F1 teams would need six months’ notice for third cars

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McLaren racing director Eric Boullier believes that Formula 1 teams would need six months’ notice to get a third car on the grid.

Following comments by F1 supremo Bernie Ecclestone and former Williams chairman Adam Parr, speculation has been rife that the sport could lose three of its teams for 2015, requiring the front-runners to run a third car to make up the numbers.

Although none of the teams are actively pursuing such drastic action, Boullier believes that it would take six months to get everything in place.

From today’s date, that takes us to beyond the start of the 2015 curtain-raiser in Australia.

“I think the driver is the easiest to get on board,” Boullier said. “The chassis and third car logistics and people around, we would need at least six months’ notice. This is a debate which has the wrong timing, because we have to wait. If there is a need to run three cars then we will see.

“We can question many things about revenue, but I think if we are called and asked to help F1 by running three cars then we have to.”

Caterham, Marussia, Sauber and Lotus are all thought to be at risk of folding in the next few months following financial difficulties over the past couple of years.

There is a good case for arguing that the problems have been caused by the refusal of the bigger teams to work with a cost cap or review the share of prize money. Those at the top of the sport may argue why they should take a hit to help the struggling teams, and many would prefer to run a third car than help the smaller outfits.

Just as F1’s driver market is subject to silly season, the future of many of the teams will be a big talking point until they line up on the grid in Melbourne next March.

Eli Tomac, Ken Roczen’s two-man battle in Motocross provides surprises

Rich Shepherd, ProMotocross
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The 2019 Motocross season is one-third in the books and the title battle may have already come down to a two-man contest, while the pair of contenders might just be a little surprising in their own way.

Strictly by the numbers, no one can count Eli Tomac’s early season charge of first- and second-place finishes shocking, but threepeating in Motocross is such an incredibly difficult feat that no one would have been surprised to see him struggle out of the gates either. And in fact, that is precisely what happened.

Tomac came out of the gates slow in Round 1 and was seventh by the end of Lap 1 of Moto 1 – hardly the auspicious start he hoped for. He rebounded only as far as fourth and that ultimately cost him a chance to win the overall. Tomac won Moto 2 to claim second overall.

In Round 2, Tomac found his rhythm and won both Motos and grabbed the red plate. For the moment, he had the momentum with three consecutive Moto wins.

Tomac stumbled again in Round 3 – this time finishing only fifth in Moto 1 and earning only 16 points to dig a deep hole that eventually surrendered the red plate to Ken Roczen.

It was at Thunder Valley in Round 3 that a pattern emerged. Tomac would not make it easy on himself early in the day, but was more than capable of winning the second Motos to overcome his deficit.

That Roczen has won this season is also not a surprise in itself. Many believed his ascent to the top step of the podium was way overdue.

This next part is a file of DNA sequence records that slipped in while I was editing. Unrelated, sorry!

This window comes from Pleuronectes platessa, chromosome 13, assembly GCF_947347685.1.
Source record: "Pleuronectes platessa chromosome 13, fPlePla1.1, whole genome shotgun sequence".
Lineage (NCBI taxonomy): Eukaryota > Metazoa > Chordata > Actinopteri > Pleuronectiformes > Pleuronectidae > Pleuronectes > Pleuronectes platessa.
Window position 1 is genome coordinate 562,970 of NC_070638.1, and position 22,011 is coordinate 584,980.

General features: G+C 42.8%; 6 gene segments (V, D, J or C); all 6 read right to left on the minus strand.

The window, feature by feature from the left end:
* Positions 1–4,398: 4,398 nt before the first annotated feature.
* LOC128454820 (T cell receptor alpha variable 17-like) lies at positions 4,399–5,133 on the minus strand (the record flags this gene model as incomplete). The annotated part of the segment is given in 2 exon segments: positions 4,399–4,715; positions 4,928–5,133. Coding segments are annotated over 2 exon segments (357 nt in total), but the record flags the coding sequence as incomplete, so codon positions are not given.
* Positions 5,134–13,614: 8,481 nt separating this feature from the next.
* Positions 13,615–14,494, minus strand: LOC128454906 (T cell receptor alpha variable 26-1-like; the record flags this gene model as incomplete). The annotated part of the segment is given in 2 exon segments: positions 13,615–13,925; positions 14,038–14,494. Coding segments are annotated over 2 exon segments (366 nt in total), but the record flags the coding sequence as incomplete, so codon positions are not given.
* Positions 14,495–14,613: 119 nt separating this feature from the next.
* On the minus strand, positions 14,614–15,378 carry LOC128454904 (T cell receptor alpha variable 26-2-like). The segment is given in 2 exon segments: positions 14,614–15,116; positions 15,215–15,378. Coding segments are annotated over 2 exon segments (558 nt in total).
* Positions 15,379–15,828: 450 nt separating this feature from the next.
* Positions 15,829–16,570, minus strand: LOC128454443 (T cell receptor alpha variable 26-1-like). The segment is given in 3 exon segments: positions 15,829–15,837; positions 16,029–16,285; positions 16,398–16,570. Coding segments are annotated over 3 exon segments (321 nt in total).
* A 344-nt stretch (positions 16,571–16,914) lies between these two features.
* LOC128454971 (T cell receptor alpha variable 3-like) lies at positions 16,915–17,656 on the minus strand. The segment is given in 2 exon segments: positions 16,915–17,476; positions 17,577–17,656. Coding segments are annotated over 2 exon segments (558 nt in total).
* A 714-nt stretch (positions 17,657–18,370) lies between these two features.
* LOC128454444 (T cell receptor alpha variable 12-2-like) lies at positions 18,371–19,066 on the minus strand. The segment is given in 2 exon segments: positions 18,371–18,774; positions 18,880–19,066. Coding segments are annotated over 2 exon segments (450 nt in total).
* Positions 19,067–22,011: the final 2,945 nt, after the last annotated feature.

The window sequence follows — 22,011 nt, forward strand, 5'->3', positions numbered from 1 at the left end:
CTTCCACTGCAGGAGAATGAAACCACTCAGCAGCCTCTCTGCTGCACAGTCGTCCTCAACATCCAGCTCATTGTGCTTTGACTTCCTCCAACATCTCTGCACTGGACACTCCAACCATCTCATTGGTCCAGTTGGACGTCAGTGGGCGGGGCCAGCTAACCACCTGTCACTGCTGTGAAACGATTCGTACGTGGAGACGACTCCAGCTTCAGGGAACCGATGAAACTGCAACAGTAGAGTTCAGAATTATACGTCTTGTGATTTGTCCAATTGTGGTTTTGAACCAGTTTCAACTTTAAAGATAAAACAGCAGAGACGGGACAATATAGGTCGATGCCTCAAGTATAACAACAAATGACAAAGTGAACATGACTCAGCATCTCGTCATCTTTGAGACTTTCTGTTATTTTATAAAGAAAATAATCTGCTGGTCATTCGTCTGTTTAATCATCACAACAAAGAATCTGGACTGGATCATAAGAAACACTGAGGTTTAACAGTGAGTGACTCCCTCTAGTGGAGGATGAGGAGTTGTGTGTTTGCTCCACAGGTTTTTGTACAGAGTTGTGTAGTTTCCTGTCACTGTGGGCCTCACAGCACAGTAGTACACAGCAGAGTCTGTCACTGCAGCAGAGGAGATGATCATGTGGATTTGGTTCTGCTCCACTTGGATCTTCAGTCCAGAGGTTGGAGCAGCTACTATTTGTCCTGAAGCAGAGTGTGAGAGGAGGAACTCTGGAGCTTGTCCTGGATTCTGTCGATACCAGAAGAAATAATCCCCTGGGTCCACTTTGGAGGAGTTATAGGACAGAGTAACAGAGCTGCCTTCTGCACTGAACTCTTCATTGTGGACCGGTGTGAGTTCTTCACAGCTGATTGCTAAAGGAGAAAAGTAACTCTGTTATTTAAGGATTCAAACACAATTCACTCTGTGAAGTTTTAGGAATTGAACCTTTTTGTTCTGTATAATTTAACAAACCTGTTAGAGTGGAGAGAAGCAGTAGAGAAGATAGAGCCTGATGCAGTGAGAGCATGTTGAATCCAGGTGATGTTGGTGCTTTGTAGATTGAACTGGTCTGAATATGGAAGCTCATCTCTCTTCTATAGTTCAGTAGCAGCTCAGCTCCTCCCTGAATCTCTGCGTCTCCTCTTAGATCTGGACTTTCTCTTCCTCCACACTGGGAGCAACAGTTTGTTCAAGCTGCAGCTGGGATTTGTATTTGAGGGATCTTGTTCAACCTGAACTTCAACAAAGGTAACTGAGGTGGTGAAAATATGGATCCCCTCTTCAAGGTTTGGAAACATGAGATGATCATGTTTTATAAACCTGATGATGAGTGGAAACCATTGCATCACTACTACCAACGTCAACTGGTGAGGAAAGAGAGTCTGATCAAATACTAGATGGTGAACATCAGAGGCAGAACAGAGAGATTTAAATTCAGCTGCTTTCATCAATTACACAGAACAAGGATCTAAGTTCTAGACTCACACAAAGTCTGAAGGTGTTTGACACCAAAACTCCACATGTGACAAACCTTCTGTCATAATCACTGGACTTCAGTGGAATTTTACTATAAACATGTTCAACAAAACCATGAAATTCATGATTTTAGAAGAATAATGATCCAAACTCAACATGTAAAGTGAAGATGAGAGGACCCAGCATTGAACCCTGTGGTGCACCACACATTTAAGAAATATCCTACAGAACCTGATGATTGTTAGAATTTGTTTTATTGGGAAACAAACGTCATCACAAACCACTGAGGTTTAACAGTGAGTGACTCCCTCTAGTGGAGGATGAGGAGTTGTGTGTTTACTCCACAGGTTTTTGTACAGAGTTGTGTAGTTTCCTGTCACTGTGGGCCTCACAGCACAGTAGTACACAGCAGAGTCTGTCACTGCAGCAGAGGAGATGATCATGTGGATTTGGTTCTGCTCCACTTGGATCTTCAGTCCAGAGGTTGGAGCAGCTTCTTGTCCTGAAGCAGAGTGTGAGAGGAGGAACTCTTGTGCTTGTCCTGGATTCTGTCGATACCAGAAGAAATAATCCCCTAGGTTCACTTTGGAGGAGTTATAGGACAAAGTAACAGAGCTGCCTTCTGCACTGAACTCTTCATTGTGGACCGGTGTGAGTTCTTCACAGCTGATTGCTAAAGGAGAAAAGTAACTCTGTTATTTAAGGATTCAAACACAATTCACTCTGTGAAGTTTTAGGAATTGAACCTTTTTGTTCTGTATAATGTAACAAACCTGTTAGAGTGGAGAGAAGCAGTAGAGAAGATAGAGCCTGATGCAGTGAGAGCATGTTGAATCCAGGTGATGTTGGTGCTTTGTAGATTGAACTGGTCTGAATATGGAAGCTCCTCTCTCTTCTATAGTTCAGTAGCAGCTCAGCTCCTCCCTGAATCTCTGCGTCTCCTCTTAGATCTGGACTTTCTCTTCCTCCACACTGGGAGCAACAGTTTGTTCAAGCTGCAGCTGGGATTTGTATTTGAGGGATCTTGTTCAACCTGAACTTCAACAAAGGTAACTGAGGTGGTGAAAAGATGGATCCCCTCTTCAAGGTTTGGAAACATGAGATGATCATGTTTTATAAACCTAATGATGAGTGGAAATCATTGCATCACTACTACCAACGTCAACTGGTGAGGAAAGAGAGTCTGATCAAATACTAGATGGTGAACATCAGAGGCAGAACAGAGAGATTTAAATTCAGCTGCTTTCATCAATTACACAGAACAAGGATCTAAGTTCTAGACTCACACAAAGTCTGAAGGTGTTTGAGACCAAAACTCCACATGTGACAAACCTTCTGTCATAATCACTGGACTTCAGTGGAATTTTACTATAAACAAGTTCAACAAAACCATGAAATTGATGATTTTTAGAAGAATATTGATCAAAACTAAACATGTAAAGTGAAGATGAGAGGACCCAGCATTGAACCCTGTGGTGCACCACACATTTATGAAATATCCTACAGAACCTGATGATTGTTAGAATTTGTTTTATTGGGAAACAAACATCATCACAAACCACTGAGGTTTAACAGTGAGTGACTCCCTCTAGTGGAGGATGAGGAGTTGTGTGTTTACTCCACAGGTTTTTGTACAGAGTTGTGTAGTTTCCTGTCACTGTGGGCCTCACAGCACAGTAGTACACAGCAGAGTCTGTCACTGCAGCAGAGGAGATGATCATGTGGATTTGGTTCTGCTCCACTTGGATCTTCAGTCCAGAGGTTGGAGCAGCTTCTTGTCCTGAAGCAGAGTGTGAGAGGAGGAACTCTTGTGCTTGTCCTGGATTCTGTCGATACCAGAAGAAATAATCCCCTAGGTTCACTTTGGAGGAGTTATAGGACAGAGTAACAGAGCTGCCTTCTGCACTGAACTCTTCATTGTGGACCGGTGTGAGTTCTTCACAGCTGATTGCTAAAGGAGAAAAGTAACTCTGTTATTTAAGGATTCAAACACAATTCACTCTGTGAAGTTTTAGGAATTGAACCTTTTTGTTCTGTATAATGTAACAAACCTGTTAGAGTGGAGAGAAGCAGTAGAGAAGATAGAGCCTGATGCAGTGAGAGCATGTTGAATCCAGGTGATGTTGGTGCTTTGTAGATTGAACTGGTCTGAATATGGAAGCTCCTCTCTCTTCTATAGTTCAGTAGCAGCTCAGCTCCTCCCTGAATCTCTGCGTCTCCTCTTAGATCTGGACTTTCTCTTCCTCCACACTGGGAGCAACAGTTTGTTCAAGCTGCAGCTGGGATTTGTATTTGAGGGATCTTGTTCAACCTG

That he has run so well, however, was not entirely expected at the start of the season. Since injuring both arms in a pair of accidents, Roczen came tantalizingly close to snapping his winless streak a dozen times. He won heat races during the Supercross season and finished second at Anaheim I, Minneapolis, Dallas, and Seattle earlier this year.

He just couldn’t secure the overall win.

Roczen’s Moto 1 victory at Hangtown might have been the precursor to another disappointing weekend, but once Tomac got into the lead, Roczen zeroed in on the Kawasaki’s back tire and finished second in route to the overall victory.

Roczen lost the overall and the red plate to Tomac in Round 2 at Pala, but he stood on the podium in both Motos. Roczen podiumed twice again in Round 3 while taking that overall victory to regain the red plate in what has become a seesaw affair in the early part of the 2019 season.

Last week, Roczen looked more like Tomac with his desperate struggle in Moto 1 and sixth-place finish. That was the first (and so far only) time this season that he failed to stand on the podium.

Roczen’s Moto 2 win last week was just enough to put him second overall with barely enough points to force a tie at the top of the leaderboard with 176 points apiece.

Meanwhile, Tomac failed to win either Moto with a third in the first race and runner-up finish in the second.

The moral victory and advantage may shift to Roczen this week.

As they have swapped the victory in the first four rounds with Roczen winning the odd-numbered events, he sees this weekend’s Round 5 as an opportunity.

“I’m looking forward to next weekend’s race,” Roczen said in a team press release. “The track is sandy. It’s very similar—actually almost identical—to what I ride on a regular basis at home.”

Tomac and Roczen enter Round 5 with a 32-point advantage over two riders tied for third in the standings.

So far Zach Osborne and Jason Anderson have not been in the same league as the leaders, but it only takes one slip of the wheel to fall out of the points in in a race and allow these racers to close the gap.

Season passes can be purchased at NBC Sports Gold.

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